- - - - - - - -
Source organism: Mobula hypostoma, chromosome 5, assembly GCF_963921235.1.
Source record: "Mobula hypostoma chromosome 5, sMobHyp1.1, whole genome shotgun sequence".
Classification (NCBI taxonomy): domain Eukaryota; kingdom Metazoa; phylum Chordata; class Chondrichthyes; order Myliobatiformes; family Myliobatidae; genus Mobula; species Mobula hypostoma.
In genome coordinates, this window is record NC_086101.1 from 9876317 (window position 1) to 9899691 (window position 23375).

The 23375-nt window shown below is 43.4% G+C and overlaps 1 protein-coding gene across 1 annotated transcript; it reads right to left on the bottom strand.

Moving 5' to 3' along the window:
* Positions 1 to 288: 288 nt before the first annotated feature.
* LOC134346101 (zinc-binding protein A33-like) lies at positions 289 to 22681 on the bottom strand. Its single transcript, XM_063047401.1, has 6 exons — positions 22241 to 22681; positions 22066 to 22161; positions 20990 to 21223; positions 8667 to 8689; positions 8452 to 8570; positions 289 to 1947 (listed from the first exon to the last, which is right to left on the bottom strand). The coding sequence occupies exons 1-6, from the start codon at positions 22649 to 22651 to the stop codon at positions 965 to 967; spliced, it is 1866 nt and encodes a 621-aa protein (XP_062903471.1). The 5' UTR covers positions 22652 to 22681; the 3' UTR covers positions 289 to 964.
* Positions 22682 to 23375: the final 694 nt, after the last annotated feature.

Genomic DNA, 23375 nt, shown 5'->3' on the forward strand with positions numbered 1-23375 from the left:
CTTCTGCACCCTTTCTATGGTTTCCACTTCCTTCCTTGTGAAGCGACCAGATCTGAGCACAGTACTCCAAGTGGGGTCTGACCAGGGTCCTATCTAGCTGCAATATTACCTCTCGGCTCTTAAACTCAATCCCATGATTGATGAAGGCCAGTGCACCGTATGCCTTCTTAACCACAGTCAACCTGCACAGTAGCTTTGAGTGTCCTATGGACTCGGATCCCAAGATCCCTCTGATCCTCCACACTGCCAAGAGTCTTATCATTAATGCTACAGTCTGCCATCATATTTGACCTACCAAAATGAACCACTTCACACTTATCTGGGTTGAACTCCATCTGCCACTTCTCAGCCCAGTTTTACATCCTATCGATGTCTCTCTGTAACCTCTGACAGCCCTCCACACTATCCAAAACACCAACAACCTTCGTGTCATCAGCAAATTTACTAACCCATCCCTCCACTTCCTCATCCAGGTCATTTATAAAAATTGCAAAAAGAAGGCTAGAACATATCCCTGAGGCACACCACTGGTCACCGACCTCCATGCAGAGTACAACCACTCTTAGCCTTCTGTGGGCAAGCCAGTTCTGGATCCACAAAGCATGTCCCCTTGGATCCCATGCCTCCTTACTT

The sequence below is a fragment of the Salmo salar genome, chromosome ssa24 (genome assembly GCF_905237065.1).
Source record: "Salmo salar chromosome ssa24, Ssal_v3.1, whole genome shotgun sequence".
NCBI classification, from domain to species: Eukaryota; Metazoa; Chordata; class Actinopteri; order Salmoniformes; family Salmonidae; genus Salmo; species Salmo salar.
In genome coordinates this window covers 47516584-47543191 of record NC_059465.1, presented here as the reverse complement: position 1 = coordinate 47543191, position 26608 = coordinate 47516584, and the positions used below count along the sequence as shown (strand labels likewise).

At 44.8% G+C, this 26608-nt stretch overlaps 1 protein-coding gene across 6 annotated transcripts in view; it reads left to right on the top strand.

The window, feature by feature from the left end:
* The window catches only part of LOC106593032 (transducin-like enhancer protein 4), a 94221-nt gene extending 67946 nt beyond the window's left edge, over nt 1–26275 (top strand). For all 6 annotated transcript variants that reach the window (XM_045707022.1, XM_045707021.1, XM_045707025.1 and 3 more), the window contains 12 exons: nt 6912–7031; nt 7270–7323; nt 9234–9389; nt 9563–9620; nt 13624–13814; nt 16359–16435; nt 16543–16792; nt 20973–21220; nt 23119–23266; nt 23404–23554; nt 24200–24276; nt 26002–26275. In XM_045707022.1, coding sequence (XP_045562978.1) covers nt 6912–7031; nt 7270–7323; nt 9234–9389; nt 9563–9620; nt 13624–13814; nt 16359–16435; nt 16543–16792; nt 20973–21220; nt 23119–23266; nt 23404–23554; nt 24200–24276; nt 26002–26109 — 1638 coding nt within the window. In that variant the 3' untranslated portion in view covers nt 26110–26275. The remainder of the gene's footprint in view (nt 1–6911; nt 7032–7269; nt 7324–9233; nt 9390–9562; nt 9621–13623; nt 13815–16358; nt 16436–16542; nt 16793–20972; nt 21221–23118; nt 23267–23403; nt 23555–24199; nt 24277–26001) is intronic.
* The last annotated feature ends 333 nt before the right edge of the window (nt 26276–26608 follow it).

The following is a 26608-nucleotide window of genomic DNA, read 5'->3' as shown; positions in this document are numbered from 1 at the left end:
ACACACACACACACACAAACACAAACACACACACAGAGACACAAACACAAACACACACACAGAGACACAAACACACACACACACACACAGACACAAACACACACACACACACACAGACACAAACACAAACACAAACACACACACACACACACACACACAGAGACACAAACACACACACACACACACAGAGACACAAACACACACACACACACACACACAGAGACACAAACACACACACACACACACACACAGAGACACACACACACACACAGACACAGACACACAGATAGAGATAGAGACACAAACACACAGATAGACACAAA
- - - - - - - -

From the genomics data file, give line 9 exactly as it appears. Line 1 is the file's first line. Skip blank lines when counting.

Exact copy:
* Positions 22682 to 23375: the final 694 nt, after the last annotated feature.